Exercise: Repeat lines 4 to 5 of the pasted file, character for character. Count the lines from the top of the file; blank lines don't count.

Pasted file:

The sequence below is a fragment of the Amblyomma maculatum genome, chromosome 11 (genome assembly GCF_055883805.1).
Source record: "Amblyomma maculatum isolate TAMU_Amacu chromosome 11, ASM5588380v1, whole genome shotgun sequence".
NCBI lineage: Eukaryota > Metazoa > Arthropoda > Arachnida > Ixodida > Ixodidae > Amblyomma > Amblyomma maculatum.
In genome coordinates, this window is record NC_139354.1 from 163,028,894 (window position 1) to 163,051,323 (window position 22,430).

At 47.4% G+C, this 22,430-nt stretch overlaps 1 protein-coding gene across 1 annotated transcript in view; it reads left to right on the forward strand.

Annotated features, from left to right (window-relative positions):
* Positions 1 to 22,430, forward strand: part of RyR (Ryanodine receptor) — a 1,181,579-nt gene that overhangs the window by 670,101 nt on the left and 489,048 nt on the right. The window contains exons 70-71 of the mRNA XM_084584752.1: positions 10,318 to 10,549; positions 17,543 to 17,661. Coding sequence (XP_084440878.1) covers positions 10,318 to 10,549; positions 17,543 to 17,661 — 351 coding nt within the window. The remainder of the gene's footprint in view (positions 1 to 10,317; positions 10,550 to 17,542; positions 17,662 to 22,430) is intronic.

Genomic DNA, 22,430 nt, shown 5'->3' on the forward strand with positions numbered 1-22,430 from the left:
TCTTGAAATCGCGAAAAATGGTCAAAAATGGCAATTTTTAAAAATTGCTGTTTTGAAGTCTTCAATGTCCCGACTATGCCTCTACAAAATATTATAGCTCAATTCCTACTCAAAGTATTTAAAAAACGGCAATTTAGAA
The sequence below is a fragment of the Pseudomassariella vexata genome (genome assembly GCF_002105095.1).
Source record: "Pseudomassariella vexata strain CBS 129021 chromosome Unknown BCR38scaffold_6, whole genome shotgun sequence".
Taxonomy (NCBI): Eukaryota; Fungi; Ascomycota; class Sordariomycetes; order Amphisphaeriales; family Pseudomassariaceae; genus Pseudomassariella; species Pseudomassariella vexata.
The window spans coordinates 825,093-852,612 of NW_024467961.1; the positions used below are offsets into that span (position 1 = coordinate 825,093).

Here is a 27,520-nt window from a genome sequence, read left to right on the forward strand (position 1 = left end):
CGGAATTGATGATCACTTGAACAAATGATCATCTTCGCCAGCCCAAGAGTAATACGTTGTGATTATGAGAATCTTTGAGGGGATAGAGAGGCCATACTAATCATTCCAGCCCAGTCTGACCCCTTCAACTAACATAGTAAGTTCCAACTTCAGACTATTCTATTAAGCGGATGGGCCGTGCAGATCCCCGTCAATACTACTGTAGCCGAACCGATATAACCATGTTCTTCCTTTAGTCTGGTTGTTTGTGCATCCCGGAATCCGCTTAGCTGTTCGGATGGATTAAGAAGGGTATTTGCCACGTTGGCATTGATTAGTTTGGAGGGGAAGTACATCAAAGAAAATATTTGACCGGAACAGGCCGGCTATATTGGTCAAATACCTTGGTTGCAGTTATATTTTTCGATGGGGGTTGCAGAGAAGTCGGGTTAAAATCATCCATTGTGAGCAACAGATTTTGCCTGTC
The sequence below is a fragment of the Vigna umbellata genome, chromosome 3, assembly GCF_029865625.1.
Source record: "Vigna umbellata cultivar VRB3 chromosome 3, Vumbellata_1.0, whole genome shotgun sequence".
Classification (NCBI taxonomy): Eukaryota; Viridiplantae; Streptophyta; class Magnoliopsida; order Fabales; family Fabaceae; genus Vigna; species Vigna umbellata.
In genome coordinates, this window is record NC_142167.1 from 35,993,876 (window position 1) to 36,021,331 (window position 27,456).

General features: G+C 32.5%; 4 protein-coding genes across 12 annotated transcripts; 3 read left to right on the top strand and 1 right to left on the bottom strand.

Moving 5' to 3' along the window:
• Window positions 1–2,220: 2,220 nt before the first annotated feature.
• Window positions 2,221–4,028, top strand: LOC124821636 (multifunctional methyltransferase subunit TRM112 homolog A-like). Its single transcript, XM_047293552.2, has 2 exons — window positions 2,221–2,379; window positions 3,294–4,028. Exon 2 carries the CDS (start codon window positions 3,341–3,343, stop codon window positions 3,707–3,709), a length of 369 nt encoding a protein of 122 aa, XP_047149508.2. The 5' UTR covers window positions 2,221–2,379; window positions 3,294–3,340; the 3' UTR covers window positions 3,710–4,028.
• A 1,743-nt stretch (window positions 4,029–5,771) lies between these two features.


In genome coordinates, this window is record NC_139354.1 from 163,028,894 (window position 1) to 163,051,323 (window position 22,430).

At 47.4% G+C, this 22,430-nt stretch overlaps 1 protein-coding gene across 1 annotated transcript in view; it reads left to right on the forward strand.